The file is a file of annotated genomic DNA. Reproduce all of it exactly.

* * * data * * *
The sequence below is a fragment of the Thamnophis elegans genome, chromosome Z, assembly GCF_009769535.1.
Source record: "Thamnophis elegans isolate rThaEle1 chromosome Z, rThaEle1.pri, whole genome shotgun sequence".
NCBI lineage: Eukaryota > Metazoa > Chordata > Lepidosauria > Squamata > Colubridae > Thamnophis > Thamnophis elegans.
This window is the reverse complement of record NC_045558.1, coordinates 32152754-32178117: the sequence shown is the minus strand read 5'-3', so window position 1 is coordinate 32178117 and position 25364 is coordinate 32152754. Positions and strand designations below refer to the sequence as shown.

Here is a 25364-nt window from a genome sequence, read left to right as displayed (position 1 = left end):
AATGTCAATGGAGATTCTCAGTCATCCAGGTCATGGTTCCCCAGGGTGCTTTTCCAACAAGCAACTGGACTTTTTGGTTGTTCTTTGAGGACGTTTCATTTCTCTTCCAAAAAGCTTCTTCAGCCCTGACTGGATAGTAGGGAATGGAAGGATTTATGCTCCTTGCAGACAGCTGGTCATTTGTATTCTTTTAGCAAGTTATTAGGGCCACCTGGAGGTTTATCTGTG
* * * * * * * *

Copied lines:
The sequence below is a fragment of the Thamnophis elegans genome, chromosome Z, assembly GCF_009769535.1.
Source record: "Thamnophis elegans isolate rThaEle1 chromosome Z, rThaEle1.pri, whole genome shotgun sequence".
NCBI lineage: Eukaryota > Metazoa > Chordata > Lepidosauria > Squamata > Colubridae > Thamnophis > Thamnophis elegans.
This window is the reverse complement of record NC_045558.1, coordinates 32152754-32178117: the sequence shown is the minus strand read 5'-3', so window position 1 is coordinate 32178117 and position 25364 is coordinate 32152754. Positions and strand designations below refer to the sequence as shown.

Here is a 25364-nt window from a genome sequence, read left to right as displayed (position 1 = left end):
AATGTCAATGGAGATTCTCAGTCATCCAGGTCATGGTTCCCCAGGGTGCTTTTCCAACAAGCAACTGGACTTTTTGGTTGTTCTTTGAGGACGTTTCATTTCTCTTCCAAAAAGCTTCTTCAGCCCTGACTGGATAGTAGGGAATGGAAGGATTTATGCTCCTTGCAGACAGCTGGTCATTTGTATTCTTTTAGCAAGTTATTAGGGCCACCTGGAGGTTTATCTGTG